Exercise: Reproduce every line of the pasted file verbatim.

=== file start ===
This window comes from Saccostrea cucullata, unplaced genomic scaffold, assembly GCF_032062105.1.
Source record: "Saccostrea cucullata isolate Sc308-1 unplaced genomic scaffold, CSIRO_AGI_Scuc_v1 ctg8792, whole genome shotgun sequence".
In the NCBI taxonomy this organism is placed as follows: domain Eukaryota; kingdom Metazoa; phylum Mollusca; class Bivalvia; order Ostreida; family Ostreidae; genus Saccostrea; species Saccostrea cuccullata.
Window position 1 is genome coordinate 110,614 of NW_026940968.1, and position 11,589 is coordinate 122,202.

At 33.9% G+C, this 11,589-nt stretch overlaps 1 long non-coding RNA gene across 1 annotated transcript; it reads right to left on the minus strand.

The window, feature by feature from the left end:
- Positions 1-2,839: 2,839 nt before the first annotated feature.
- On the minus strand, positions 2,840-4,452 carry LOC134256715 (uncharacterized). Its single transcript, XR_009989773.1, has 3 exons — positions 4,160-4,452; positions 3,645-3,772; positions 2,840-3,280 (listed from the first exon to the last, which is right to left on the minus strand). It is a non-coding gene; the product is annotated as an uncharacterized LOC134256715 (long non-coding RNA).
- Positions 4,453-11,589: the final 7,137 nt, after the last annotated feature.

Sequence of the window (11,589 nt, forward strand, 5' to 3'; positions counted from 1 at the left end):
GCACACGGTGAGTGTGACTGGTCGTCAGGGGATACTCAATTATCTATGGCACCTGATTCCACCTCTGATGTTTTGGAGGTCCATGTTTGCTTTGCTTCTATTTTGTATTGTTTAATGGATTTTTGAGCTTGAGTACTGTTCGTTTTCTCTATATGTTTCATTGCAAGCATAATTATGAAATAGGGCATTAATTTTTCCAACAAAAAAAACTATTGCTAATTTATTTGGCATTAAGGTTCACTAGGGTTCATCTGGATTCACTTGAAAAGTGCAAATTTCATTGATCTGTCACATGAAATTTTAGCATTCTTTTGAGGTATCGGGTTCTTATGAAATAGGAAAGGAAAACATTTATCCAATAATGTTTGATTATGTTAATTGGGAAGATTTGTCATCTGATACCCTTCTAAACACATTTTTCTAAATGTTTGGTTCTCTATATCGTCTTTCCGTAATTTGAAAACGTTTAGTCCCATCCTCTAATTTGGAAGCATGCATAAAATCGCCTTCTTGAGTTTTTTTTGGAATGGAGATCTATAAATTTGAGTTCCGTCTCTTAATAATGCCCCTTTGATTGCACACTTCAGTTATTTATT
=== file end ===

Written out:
This window comes from Saccostrea cucullata, unplaced genomic scaffold, assembly GCF_032062105.1.
Source record: "Saccostrea cucullata isolate Sc308-1 unplaced genomic scaffold, CSIRO_AGI_Scuc_v1 ctg8792, whole genome shotgun sequence".
In the NCBI taxonomy this organism is placed as follows: domain Eukaryota; kingdom Metazoa; phylum Mollusca; class Bivalvia; order Ostreida; family Ostreidae; genus Saccostrea; species Saccostrea cuccullata.
Window position 1 is genome coordinate 110,614 of NW_026940968.1, and position 11,589 is coordinate 122,202.

At 33.9% G+C, this 11,589-nt stretch overlaps 1 long non-coding RNA gene across 1 annotated transcript; it reads right to left on the minus strand.

The window, feature by feature from the left end:
- Positions 1-2,839: 2,839 nt before the first annotated feature.
- On the minus strand, positions 2,840-4,452 carry LOC134256715 (uncharacterized). Its single transcript, XR_009989773.1, has 3 exons — positions 4,160-4,452; positions 3,645-3,772; positions 2,840-3,280 (listed from the first exon to the last, which is right to left on the minus strand). It is a non-coding gene; the product is annotated as an uncharacterized LOC134256715 (long non-coding RNA).
- Positions 4,453-11,589: the final 7,137 nt, after the last annotated feature.

Sequence of the window (11,589 nt, forward strand, 5' to 3'; positions counted from 1 at the left end):
GCACACGGTGAGTGTGACTGGTCGTCAGGGGATACTCAATTATCTATGGCACCTGATTCCACCTCTGATGTTTTGGAGGTCCATGTTTGCTTTGCTTCTATTTTGTATTGTTTAATGGATTTTTGAGCTTGAGTACTGTTCGTTTTCTCTATATGTTTCATTGCAAGCATAATTATGAAATAGGGCATTAATTTTTCCAACAAAAAAAACTATTGCTAATTTATTTGGCATTAAGGTTCACTAGGGTTCATCTGGATTCACTTGAAAAGTGCAAATTTCATTGATCTGTCACATGAAATTTTAGCATTCTTTTGAGGTATCGGGTTCTTATGAAATAGGAAAGGAAAACATTTATCCAATAATGTTTGATTATGTTAATTGGGAAGATTTGTCATCTGATACCCTTCTAAACACATTTTTCTAAATGTTTGGTTCTCTATATCGTCTTTCCGTAATTTGAAAACGTTTAGTCCCATCCTCTAATTTGGAAGCATGCATAAAATCGCCTTCTTGAGTTTTTTTTGGAATGGAGATCTATAAATTTGAGTTCCGTCTCTTAATAATGCCCCTTTGATTGCACACTTCAGTTATTTATT